The Charter of Fundamental Rights of the European Union: a tool to enhance and protect the rule of law ?

NB This is an intervention during the  Conference “The Shield of Europe: The European Charter of fundamental rights” , European Parliament Brussels 13.01.2016

 By Giuseppe BRONZINI (*)

 (Original Italian – Translated by Yasha MACCANICO)

1. Fifteen years after the European Charter of Fundamental Rights’ proclamation in Nice and six years after its transformation into a text of EU primary law, now may be the right time to rationally assess its impact on the European legal order (covering both the EU institutions and the Member States when acting under the EU Treaties) in order to evaluate the critical tensions it gives rise to, as well as its unfulfilled potential.

First and foremost this could apply to the Charter as an instrument to implement the principle of the rule of law, which is currently under strain at both the supranational level (see the lack of transparency and democracy in EU economic governance) and at the national level, as emerged recently in the Hungarian and Polish cases, which have drawn the attention of the media and the European Commission.[2]

Despite its current limits, which will be discussed in detail, we must recognise that the Charter Project is, to date, the most significant attempt to upgrade the integration process in the European Union (mainly developed previously in the economic sphere) in order to achieve a deep connection between the European Institutions and European citizens through the constitutionalisation of their rights.

The Charter and the new complementary rules in the Treaties now enable the European Institutions, as well as national governments acting within the EU framework, to be legitimated, at least insofar as the substantial aspect of respect for fundamental rights is concerned. The mere fact that now the legitimacy of public action at a supranational level may derive from the safeguard of fundamental rights which, in modern democratic legislatures, is accompanied by the legitimation deriving from (parliamentary) delegation of political will procedures, criteria of accountability for government bodies, mechanisms for direct public discussion and participation for citizens, could be a basis to overcome the current weaknesses of EU action.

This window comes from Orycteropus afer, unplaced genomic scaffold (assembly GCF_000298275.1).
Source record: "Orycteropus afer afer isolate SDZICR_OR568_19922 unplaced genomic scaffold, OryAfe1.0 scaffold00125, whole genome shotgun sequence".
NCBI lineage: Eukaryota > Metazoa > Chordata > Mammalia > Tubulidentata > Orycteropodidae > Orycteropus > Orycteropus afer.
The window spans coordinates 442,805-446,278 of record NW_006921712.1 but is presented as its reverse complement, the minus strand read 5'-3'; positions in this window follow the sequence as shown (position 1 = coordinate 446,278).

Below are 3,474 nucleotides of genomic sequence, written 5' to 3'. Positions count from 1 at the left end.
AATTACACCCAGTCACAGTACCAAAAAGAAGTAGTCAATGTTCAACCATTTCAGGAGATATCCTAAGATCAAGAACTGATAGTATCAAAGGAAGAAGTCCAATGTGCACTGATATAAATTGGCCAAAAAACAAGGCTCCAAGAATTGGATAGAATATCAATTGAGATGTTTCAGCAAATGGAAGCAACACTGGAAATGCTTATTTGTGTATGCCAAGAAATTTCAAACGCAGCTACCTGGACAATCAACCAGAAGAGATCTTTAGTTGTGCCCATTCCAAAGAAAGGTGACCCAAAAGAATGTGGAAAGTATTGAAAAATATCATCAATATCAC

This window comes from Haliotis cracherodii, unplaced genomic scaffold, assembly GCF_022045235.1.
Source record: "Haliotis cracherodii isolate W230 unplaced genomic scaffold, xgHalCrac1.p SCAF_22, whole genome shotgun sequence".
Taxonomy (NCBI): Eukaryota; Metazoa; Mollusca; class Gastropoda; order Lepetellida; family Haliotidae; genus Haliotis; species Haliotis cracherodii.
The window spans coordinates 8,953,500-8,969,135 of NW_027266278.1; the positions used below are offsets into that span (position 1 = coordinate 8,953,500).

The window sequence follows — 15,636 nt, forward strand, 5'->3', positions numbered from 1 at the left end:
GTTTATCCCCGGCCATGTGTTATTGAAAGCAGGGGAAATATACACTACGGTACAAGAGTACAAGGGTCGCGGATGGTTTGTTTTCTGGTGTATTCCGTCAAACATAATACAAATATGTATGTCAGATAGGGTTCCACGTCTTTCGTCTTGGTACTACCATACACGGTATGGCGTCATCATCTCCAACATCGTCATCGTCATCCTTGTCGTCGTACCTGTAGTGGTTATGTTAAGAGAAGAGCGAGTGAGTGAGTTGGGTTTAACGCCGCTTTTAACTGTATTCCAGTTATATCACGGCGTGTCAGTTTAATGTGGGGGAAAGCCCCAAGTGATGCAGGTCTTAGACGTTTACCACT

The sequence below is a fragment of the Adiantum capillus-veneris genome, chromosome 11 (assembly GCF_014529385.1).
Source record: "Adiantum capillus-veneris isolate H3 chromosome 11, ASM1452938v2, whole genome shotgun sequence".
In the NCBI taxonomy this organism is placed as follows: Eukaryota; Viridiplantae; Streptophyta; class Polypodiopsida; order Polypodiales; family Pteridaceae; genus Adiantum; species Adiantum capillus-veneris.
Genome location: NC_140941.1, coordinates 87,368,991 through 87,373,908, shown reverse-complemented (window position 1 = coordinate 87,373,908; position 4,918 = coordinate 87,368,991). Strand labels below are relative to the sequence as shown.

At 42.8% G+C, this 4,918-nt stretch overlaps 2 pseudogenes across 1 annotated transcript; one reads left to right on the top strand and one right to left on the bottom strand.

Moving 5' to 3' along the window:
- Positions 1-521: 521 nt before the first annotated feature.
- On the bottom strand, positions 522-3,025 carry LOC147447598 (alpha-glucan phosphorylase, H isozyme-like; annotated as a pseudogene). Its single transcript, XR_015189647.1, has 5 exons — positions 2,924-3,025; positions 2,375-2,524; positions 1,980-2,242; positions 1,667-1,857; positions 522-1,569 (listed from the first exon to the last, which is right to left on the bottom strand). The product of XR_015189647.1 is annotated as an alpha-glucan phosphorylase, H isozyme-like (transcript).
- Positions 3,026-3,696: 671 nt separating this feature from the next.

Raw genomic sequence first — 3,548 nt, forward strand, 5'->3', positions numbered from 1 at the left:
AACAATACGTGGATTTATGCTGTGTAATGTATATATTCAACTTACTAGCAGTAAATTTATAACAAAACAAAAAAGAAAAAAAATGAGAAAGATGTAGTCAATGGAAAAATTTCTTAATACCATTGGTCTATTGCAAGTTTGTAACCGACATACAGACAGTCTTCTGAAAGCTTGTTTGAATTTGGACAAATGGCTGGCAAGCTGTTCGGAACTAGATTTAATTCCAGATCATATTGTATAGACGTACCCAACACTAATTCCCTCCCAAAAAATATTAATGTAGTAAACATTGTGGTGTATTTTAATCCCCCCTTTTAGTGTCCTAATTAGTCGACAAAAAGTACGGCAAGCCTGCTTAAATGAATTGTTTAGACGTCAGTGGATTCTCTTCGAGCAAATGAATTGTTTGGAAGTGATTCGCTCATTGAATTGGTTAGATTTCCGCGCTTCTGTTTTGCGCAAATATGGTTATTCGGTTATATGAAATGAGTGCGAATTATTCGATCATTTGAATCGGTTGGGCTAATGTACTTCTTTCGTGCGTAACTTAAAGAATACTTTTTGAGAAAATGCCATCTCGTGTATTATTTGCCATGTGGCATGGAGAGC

Having stated this, we should not forget that the Charter was first conceived in the 2000 Convention as a “Bill of Rights” which, even without a wider constitutional charter, would operate primarily in the judicial field rather than the political arena. However, even in this ancillary position, the Charter has been incorporated into a successful story involving the gradual establishment of an integrated supranational judicial system. Increasing numbers of national judges work directly as guarantors of European law, under the indirect control of the Court of Justice of the European Union, enacting principles envisaged for decades by the European legal order (which render it independent from national self-protection mechanisms). These include the principles of the direct effect and the primacy of EU law, the duty of compliant interpretation of EU law and, when necessary in specific cases, the possibility of not applying national rules and access to preliminary ECJ rulings.

On the latter aspect of preliminary rulings, it appears that the ECJ wants to add a duty to review national judgements which do not comply with supranational law (even by sanctioning non-compliant national judges) and it is even creating “temporary remedies” which were not originally envisaged to protect the lives of defendants while judgements are pending. Such measures demonstrate a clear effort aiming to force rebel or recalcitrant national jurisprudences to abide with EU law.

These are extremely powerful and consolidated tools. Hence, the Charter’s success has been wisely entrusted to the functioning of these typically European remedies which were clearly not created for this purpose, but are now part of the European judges’ toolbox, used on a daily basis by national (local) judges who people turn to in order to obtain justice.